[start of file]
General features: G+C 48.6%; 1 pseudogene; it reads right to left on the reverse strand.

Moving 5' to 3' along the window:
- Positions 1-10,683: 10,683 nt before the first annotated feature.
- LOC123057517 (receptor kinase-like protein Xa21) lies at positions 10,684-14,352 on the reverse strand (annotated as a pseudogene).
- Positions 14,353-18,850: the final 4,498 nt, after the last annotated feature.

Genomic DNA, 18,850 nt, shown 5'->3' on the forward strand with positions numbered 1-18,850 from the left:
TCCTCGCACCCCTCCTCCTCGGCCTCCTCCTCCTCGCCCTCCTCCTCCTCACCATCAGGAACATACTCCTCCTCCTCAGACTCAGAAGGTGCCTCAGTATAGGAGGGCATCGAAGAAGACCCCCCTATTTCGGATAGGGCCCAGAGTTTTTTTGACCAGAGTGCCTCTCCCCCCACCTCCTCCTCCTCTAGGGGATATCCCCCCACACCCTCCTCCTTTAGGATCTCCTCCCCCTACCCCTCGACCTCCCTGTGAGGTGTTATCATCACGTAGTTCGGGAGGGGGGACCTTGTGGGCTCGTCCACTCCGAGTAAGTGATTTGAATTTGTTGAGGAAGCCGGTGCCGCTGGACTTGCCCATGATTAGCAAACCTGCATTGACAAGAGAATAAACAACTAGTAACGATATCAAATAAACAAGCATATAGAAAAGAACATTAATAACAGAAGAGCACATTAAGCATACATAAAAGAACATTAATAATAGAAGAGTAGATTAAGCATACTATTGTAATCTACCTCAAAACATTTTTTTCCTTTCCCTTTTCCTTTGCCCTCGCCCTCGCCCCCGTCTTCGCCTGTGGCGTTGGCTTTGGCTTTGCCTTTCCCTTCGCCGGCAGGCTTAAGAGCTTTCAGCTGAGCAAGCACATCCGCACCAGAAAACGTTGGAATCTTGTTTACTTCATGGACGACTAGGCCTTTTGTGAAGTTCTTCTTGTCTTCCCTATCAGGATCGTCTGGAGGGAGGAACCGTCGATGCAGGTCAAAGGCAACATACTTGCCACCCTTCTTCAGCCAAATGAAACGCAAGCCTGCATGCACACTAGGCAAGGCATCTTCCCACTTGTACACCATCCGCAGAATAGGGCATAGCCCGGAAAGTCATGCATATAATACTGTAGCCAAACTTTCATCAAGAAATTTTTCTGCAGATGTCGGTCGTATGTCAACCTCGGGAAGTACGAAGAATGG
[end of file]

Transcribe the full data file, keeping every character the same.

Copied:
General features: G+C 48.6%; 1 pseudogene; it reads right to left on the reverse strand.

Moving 5' to 3' along the window:
- Positions 1-10,683: 10,683 nt before the first annotated feature.
- LOC123057517 (receptor kinase-like protein Xa21) lies at positions 10,684-14,352 on the reverse strand (annotated as a pseudogene).
- Positions 14,353-18,850: the final 4,498 nt, after the last annotated feature.

Genomic DNA, 18,850 nt, shown 5'->3' on the forward strand with positions numbered 1-18,850 from the left:
TCCTCGCACCCCTCCTCCTCGGCCTCCTCCTCCTCGCCCTCCTCCTCCTCACCATCAGGAACATACTCCTCCTCCTCAGACTCAGAAGGTGCCTCAGTATAGGAGGGCATCGAAGAAGACCCCCCTATTTCGGATAGGGCCCAGAGTTTTTTTGACCAGAGTGCCTCTCCCCCCACCTCCTCCTCCTCTAGGGGATATCCCCCCACACCCTCCTCCTTTAGGATCTCCTCCCCCTACCCCTCGACCTCCCTGTGAGGTGTTATCATCACGTAGTTCGGGAGGGGGGACCTTGTGGGCTCGTCCACTCCGAGTAAGTGATTTGAATTTGTTGAGGAAGCCGGTGCCGCTGGACTTGCCCATGATTAGCAAACCTGCATTGACAAGAGAATAAACAACTAGTAACGATATCAAATAAACAAGCATATAGAAAAGAACATTAATAACAGAAGAGCACATTAAGCATACATAAAAGAACATTAATAATAGAAGAGTAGATTAAGCATACTATTGTAATCTACCTCAAAACATTTTTTTCCTTTCCCTTTTCCTTTGCCCTCGCCCTCGCCCCCGTCTTCGCCTGTGGCGTTGGCTTTGGCTTTGCCTTTCCCTTCGCCGGCAGGCTTAAGAGCTTTCAGCTGAGCAAGCACATCCGCACCAGAAAACGTTGGAATCTTGTTTACTTCATGGACGACTAGGCCTTTTGTGAAGTTCTTCTTGTCTTCCCTATCAGGATCGTCTGGAGGGAGGAACCGTCGATGCAGGTCAAAGGCAACATACTTGCCACCCTTCTTCAGCCAAATGAAACGCAAGCCTGCATGCACACTAGGCAAGGCATCTTCCCACTTGTACACCATCCGCAGAATAGGGCATAGCCCGGAAAGTCATGCATATAATACTGTAGCCAAACTTTCATCAAGAAATTTTTCTGCAGATGTCGGTCGTATGTCAACCTCGGGAAGTACGAAGAATGG